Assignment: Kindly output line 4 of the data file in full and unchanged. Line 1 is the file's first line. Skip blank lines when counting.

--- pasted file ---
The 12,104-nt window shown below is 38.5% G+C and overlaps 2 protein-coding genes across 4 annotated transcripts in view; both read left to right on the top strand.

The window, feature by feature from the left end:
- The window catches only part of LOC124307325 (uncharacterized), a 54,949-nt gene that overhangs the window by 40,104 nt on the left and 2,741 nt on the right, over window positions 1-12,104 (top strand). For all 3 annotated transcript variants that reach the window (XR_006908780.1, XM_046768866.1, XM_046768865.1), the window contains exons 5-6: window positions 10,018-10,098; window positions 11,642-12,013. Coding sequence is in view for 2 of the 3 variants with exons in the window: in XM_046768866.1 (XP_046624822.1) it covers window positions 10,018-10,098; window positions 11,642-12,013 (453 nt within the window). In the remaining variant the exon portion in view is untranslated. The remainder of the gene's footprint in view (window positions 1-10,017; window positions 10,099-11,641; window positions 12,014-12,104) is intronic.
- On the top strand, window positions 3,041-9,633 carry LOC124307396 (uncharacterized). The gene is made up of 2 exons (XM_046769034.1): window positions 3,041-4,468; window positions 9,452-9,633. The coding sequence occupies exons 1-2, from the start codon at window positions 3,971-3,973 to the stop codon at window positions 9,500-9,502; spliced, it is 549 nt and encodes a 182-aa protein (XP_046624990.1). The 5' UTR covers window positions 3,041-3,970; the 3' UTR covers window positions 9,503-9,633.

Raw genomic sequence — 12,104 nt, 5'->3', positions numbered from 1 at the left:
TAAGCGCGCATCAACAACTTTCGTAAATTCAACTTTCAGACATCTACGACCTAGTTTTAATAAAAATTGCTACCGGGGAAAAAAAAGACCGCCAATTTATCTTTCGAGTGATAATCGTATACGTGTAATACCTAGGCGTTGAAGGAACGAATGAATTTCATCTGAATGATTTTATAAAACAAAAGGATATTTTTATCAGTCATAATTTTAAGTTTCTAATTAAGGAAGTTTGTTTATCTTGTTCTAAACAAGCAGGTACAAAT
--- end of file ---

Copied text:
- On the top strand, window positions 3,041-9,633 carry LOC124307396 (uncharacterized). The gene is made up of 2 exons (XM_046769034.1): window positions 3,041-4,468; window positions 9,452-9,633. The coding sequence occupies exons 1-2, from the start codon at window positions 3,971-3,973 to the stop codon at window positions 9,500-9,502; spliced, it is 549 nt and encodes a 182-aa protein (XP_046624990.1). The 5' UTR covers window positions 3,041-3,970; the 3' UTR covers window positions 9,503-9,633.